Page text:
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STRUCTURAL SEPARATION AND FAMILY CHANGE : AN EXPLORATORY STUDY OF THE IMMIGRANT INDIAN AND PAKISTANI COMMUNITY OF SASKATOON, CANADA

CHAUDRY M. SIDDIQUE
International Review of Modern Sociology
Vol. 7, No. 1 (January-June 1977), pp. 13-34
Published by: International Journals
Stable URL: http://www.jstor.org/stable/23565715
Page Count: 22
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Since scans are not currently available to screen readers, please contact JSTOR User Support for access. We'll provide a PDF copy for your screen reader.
STRUCTURAL SEPARATION AND FAMILY CHANGE : AN EXPLORATORY STUDY OF THE IMMIGRANT INDIAN AND PAKISTANI COMMUNITY OF SASKATOON, CANADA
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Abstract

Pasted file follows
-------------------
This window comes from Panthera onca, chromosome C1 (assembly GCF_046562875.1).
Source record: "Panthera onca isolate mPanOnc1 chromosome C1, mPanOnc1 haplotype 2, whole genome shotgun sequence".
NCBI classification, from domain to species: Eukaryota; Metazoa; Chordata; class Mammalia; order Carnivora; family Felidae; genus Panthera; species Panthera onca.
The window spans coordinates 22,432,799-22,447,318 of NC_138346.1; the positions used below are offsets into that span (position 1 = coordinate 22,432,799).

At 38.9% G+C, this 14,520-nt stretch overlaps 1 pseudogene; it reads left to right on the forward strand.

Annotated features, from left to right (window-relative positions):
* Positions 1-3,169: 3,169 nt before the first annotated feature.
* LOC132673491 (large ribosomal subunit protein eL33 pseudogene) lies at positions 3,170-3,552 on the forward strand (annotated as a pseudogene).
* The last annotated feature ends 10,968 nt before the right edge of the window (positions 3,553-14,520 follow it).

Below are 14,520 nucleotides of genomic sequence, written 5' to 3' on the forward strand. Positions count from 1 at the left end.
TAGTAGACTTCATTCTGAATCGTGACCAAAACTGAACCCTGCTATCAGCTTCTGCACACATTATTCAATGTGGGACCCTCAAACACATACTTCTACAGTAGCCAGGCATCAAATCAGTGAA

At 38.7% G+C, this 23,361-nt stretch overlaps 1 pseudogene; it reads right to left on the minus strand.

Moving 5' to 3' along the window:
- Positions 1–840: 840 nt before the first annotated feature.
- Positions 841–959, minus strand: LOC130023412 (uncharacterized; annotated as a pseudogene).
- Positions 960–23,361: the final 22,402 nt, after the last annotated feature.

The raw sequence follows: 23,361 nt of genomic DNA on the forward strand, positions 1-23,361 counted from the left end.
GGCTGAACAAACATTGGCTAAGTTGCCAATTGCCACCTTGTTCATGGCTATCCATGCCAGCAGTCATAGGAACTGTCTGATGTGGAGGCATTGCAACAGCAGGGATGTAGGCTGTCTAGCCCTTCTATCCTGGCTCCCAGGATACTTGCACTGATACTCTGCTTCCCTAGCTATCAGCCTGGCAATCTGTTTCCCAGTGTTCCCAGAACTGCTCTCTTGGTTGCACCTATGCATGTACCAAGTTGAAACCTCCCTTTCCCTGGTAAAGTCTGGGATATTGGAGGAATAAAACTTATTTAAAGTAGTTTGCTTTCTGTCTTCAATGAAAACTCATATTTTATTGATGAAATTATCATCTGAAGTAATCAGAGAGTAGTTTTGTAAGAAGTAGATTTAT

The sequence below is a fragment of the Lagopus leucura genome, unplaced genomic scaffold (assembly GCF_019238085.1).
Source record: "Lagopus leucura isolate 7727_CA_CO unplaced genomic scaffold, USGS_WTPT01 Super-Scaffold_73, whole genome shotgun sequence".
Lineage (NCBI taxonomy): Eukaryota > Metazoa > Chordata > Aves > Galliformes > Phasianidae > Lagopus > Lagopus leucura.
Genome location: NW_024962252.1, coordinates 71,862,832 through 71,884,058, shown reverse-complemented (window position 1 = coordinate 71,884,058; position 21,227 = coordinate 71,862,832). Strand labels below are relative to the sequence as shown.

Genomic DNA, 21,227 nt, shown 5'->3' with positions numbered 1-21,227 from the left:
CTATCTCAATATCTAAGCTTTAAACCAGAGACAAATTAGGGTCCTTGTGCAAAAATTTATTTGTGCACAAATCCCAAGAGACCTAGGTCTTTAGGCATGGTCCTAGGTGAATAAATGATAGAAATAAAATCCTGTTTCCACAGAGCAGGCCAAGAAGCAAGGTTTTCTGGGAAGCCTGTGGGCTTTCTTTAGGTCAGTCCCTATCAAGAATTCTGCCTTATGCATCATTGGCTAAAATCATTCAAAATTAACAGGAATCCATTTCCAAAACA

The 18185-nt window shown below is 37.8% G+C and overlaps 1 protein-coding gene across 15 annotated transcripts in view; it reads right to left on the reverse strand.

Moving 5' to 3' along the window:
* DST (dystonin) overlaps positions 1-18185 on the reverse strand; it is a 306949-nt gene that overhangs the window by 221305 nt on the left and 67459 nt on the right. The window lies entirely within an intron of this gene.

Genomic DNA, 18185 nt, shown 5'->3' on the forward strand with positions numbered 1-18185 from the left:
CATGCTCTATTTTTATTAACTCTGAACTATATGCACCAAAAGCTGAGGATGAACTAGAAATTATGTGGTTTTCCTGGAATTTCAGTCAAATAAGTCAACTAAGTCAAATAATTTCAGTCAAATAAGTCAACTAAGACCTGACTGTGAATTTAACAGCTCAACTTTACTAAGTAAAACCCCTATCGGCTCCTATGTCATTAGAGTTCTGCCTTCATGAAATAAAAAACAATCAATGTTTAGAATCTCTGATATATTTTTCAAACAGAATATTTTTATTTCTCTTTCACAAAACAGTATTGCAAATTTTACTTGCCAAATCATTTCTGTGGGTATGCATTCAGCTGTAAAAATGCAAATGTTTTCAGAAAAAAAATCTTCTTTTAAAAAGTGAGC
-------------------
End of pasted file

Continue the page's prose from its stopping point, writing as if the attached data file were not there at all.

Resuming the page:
Partial findings from a larger study of the immigrant Indian and Pakistani families of Saskatoon are presented in this paper. Two aspects of family interaction, division of labor and decision-making, are extensively, studied. The direction of change is pointed out by comparing, wherever possible, the interaction pattern emerging in the immigrant community with the "Canadian Patterns" and with those which are shown to exist in contemporary India and Pakistan. The observed patterns seem to indicate an "intermediate level of conformity"—showing a continuity of traditional patterns along with an adoption of new ones. Various explanations of the type of change occurring in the immigrant family are explored. It is suggested that the fact of migration, as an instance of geographic mobility, has produced an important initial condition of change by inducing structural separation of the immigrant family from its larger kin networks. Vertical social mobility and husband's attainment of higher education from Western schools constitute a set of rather more precipitating conditions which may further facilitate the process of change. An increasing length of stay in Canada and other Western countries of these immigrant families accounts for the extent to which their emerging patterns are similar to the Canadian patterns. On the other hand, the Canadian society's emphasis on "ethnic pluralism" and the immigrant wives' lesser experience of living abroad and low integration in this new cultural setting seem to explain the persistence of traditional modes of interaction. These findings are tentative at best and indicate a need for further research on this immigrant community.

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